In the interview, Mr. Kotkin identifies several issues that are contributing to the exodus: state and local restrictions of development causing an artificially limited housing supply, especially in coastal areas; trade-and-cap law AB32 which will raise the cost of energy (California's electricity prices are 50% higher than the national average); restrictions on oil drilling; water restrictions which are endangering Central Valley farmers; an unfavorable business tax environment; and a steeply progressive income tax system where even middle class workers pay a higher rate than millionaires in 47 other states.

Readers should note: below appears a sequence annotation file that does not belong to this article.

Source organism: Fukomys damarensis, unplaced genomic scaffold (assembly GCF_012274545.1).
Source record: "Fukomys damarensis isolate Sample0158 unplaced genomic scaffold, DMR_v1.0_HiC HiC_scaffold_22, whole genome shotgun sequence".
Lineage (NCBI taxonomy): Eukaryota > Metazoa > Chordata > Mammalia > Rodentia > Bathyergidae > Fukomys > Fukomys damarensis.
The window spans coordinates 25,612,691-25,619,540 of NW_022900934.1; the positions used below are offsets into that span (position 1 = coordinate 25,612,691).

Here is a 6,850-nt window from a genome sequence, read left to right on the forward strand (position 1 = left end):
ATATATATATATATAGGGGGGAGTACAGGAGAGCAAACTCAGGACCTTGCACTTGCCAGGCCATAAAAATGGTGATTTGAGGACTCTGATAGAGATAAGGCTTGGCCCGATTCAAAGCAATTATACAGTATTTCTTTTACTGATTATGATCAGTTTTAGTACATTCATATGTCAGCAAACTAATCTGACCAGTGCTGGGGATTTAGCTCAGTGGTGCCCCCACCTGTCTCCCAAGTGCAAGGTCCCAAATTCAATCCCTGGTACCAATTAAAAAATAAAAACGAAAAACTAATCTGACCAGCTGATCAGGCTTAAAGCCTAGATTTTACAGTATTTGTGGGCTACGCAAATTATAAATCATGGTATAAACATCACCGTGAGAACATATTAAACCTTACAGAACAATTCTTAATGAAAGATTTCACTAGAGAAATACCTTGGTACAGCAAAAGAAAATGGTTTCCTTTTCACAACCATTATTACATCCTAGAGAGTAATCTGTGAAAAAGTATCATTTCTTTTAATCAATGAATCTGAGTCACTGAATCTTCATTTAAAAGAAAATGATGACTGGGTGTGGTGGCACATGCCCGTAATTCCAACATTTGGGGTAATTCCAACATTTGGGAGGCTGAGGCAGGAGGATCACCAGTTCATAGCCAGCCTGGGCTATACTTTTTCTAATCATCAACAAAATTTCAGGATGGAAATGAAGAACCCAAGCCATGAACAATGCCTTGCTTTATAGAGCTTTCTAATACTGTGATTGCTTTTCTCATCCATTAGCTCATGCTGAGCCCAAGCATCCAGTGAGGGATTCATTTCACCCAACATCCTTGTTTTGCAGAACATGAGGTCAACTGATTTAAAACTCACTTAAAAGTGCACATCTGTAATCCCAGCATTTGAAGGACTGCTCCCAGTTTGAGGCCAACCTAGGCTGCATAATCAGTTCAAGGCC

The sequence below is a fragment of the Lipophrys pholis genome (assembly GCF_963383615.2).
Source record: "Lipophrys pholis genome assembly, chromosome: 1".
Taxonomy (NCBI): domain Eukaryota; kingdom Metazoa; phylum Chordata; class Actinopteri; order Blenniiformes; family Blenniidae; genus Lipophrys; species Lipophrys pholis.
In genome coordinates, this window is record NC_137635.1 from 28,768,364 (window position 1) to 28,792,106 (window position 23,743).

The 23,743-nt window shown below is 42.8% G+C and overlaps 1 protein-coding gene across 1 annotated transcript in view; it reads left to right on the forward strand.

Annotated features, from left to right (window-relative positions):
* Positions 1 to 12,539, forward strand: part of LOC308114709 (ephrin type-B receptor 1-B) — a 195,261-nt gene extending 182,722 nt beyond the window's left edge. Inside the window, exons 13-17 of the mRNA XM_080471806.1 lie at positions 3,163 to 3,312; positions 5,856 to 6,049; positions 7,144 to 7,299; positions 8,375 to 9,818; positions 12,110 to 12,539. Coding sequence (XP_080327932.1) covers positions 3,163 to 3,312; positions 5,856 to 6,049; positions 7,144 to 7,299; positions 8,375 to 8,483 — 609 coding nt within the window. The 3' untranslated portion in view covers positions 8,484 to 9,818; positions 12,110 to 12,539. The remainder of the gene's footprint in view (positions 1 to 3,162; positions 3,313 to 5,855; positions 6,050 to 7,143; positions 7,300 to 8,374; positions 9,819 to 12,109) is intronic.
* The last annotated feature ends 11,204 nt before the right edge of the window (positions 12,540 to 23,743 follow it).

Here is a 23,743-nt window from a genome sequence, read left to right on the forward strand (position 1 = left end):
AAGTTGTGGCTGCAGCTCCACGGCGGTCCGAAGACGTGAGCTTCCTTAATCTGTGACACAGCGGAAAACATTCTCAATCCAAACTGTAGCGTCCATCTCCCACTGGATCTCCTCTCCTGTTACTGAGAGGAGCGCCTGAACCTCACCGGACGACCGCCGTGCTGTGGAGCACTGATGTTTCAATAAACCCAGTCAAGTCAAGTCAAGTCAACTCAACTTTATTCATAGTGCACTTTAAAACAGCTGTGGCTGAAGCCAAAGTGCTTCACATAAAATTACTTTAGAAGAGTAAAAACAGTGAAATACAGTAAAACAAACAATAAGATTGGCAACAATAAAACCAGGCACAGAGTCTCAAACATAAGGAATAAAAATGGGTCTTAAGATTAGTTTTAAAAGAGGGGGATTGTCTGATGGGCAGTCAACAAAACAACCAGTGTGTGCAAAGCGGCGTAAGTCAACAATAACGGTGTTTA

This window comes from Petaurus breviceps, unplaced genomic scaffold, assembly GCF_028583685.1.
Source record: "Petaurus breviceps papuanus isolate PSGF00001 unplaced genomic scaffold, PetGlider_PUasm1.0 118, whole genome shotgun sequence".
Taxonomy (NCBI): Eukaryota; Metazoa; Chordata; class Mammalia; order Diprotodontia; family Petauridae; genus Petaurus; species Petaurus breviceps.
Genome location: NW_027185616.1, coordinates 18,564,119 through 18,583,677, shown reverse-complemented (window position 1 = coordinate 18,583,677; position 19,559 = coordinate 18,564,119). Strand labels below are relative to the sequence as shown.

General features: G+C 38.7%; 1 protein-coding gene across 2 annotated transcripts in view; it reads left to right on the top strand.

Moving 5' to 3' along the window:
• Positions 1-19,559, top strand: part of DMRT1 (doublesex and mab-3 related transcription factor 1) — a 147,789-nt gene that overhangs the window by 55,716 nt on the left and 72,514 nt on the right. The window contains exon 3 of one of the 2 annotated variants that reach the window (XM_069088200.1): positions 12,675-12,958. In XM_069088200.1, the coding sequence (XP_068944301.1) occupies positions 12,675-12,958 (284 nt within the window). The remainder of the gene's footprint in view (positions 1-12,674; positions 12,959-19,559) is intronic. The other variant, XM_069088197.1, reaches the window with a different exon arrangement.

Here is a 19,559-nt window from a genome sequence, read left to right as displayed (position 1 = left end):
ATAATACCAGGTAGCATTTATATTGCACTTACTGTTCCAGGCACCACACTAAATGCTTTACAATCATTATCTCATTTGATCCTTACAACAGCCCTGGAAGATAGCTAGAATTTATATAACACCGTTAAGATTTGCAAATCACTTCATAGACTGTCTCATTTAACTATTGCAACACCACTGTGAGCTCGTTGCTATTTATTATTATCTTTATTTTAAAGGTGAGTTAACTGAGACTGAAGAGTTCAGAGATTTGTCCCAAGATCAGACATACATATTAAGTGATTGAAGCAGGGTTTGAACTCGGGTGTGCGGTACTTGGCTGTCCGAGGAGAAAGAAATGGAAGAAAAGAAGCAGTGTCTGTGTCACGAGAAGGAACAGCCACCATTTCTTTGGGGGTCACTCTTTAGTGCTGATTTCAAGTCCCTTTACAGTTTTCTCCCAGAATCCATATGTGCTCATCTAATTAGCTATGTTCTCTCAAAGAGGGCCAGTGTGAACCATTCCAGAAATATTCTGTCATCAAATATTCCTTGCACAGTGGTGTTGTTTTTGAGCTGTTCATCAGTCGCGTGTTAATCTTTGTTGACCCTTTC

Where are the people (and jobs) going? According to Mr. Kotkin, to the "growth corridors" of the Gulf Coast, the Great Plains, the Intermountain West, and the Southeast. These areas have lower costs of living, lower taxes, less regulation and natural resources. Salt Lake City is cited as an example.
It's an interesting article and a wake up call for California.
Here'a a link to the article: http://online.wsj.com/article/SB10001424052702304444604577340531861056966.html